• High-quality headphones that work well both with the phone and the laptop. They will be useful not only for video calls with your family, but also in case if your classes are switched to the online format.

  • Original chargers for all your appliances. If you are an Apple fan and going to take both your phone and tablet with you, then throw a charger for each of them in your suitcase.

  • A couple of small flash drives. Those will come in handy when you need to print something at the nearest shopping mall.

  • A large and reliable external drive. Digital copies of important documents and educational materials can be stored there.

  • Power bank for your phone. An invaluable asset on trips or long walks, especially while you still have no sense of direction without Google Maps. The power bank should support at least two full battery charges.

  • Universal socket adapter. This is especially important for the girls who have a lot of beauty gadgets. The "plug" of the hair dryer or curler may not fit into the outlet.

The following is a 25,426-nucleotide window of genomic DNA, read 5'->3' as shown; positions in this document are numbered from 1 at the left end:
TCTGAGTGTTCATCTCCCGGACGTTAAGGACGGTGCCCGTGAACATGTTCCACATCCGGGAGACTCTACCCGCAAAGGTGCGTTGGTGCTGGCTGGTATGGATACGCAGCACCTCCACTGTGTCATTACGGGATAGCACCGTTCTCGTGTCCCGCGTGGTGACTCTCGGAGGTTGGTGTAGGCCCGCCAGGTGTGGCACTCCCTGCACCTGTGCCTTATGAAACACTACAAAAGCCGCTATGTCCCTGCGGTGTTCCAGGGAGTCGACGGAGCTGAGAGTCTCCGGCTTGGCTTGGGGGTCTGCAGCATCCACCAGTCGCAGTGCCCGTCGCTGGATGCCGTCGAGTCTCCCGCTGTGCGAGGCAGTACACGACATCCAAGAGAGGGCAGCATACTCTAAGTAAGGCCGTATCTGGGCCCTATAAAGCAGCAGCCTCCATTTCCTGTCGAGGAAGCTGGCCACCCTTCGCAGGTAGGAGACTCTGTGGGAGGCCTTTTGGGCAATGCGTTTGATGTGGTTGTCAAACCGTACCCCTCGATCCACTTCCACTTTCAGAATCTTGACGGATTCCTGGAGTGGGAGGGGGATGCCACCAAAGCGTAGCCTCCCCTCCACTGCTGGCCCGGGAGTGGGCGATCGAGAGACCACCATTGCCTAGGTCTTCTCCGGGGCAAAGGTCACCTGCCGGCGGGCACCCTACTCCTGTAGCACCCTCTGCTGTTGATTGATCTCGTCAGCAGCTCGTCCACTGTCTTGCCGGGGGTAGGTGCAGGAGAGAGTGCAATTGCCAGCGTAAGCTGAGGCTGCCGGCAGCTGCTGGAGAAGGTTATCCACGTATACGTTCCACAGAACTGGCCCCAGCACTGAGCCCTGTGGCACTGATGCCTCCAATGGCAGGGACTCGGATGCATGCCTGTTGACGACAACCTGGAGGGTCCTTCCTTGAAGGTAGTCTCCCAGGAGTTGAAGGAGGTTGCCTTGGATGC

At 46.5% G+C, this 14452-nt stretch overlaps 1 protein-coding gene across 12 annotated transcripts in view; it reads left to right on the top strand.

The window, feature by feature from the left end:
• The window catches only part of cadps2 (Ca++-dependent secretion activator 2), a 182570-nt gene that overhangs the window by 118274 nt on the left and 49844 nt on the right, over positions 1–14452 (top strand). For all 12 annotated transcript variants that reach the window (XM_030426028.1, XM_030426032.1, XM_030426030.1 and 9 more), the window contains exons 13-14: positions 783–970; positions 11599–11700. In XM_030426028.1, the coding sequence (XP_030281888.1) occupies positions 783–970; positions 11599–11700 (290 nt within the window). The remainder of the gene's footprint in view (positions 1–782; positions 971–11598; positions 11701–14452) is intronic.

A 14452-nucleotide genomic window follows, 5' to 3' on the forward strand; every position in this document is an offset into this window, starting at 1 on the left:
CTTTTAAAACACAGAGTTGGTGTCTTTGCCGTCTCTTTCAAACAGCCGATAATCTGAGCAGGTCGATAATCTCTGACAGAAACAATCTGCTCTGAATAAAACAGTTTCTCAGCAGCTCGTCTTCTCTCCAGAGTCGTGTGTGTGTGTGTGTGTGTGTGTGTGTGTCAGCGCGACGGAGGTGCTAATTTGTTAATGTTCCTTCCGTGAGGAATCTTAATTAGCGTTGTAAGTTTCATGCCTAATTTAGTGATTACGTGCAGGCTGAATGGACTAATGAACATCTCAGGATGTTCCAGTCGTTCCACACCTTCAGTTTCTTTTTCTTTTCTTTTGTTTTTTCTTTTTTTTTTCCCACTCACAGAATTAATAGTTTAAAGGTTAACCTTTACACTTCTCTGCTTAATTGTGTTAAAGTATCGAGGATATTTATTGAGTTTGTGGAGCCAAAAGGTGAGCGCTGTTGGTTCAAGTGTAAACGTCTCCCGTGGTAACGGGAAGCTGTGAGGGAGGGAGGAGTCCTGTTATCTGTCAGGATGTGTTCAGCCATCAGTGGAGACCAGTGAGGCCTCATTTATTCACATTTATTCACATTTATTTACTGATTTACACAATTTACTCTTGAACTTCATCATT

• Hair dryer. Dormitories and rental apartments do not provide those. You can purchase a portable one that takes up minimum space in your suitcase.

  • Electric water heater. There is no point in lugging a bulky kettle along with you, but then again, it might not be available at the dormitory. An electric water heater will come in very much handy during the first couple of days.

  • Scientific calculator. Will be useful for the applicants of technical universities.


  • Cash in euros and dollars. Will get you through your first few days. At the same time, you should be careful when exchanging currencies – do not buy into the "No fee charged" sign. As a rule, those are the exact places that offer the most unfavorable exchange rates. To find out how much money you will need to cover the cost of living in the Czech Republic, read on here.

  • An international bank card. You should issue one while still at home and clarify in advance the size of the fee that can be charged for each ATM withdrawal.